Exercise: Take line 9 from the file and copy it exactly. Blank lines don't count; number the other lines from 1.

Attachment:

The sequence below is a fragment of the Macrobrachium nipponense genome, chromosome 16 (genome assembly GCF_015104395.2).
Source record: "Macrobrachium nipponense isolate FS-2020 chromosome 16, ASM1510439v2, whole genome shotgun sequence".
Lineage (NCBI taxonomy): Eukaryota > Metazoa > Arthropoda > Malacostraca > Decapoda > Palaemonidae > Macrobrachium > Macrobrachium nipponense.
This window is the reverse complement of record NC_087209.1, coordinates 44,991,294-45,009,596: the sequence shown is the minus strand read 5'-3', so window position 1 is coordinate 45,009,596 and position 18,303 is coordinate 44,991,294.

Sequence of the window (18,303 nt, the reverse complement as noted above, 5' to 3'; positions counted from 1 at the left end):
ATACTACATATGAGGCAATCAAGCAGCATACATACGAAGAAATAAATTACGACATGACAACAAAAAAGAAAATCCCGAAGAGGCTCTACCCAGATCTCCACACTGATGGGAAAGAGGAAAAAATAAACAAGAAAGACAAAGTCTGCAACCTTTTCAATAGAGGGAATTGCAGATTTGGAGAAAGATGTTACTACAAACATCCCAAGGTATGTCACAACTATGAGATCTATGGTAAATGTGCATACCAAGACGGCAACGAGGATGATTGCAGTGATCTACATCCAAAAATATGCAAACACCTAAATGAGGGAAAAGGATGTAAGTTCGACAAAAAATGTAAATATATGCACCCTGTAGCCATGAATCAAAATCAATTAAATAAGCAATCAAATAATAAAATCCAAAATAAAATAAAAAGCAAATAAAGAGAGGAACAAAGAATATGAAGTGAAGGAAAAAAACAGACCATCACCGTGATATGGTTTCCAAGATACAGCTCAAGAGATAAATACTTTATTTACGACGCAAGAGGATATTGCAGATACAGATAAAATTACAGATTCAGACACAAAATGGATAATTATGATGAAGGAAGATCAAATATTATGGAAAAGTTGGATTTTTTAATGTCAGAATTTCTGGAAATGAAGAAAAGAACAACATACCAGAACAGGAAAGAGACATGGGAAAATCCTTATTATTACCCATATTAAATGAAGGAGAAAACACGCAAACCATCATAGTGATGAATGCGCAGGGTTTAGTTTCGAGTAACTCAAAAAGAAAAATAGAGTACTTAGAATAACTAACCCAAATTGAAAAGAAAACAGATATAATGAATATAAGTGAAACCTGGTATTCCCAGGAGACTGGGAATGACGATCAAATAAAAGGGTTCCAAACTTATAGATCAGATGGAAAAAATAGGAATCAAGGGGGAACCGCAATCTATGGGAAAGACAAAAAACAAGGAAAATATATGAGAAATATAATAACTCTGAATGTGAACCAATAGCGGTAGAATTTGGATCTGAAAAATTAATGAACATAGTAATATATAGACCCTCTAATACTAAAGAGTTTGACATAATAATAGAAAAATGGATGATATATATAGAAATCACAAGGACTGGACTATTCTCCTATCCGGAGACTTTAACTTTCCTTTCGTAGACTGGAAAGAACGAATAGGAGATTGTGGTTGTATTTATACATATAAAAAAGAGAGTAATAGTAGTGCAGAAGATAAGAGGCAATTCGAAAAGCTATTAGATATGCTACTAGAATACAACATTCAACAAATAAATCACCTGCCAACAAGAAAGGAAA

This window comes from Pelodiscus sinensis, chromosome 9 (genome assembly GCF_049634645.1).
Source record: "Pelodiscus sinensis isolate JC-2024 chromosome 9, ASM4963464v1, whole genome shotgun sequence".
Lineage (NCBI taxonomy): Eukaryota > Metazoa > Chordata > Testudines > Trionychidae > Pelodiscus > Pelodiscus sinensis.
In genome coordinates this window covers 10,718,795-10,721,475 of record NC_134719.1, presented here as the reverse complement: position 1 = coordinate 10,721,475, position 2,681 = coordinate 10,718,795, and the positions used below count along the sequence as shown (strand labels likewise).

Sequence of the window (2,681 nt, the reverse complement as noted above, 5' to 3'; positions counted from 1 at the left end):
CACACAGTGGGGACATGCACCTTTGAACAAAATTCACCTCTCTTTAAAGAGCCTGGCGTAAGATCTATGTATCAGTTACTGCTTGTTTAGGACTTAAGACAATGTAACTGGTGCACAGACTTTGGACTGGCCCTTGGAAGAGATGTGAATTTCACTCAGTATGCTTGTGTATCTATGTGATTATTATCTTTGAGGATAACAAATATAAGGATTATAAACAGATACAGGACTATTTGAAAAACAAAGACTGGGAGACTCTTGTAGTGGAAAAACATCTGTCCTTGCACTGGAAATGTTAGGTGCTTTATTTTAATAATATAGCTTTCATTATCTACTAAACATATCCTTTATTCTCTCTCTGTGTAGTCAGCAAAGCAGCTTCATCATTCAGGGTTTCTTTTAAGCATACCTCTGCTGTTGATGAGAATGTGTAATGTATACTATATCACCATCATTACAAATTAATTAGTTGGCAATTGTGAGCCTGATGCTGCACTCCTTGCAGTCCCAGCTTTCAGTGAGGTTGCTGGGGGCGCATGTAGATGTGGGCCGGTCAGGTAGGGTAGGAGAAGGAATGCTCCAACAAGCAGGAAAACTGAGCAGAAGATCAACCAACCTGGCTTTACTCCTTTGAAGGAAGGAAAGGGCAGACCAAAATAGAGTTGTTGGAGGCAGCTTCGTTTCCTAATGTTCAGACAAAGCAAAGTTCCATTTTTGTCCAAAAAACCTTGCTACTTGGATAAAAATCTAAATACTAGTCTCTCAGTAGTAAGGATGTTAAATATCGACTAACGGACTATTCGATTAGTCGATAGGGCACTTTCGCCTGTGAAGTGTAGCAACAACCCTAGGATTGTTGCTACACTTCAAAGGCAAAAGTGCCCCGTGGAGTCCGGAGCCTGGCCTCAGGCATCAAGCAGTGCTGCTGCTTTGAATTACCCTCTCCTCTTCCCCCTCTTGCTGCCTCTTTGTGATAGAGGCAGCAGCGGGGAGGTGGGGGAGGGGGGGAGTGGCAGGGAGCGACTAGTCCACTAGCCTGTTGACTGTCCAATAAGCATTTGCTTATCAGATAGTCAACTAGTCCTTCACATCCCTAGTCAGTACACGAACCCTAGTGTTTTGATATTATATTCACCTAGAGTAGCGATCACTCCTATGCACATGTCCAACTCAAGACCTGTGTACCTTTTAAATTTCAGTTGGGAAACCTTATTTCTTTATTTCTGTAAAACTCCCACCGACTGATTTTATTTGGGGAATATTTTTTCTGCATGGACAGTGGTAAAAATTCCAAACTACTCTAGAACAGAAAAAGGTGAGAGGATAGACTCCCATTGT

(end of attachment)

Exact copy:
Lineage (NCBI taxonomy): Eukaryota > Metazoa > Chordata > Testudines > Trionychidae > Pelodiscus > Pelodiscus sinensis.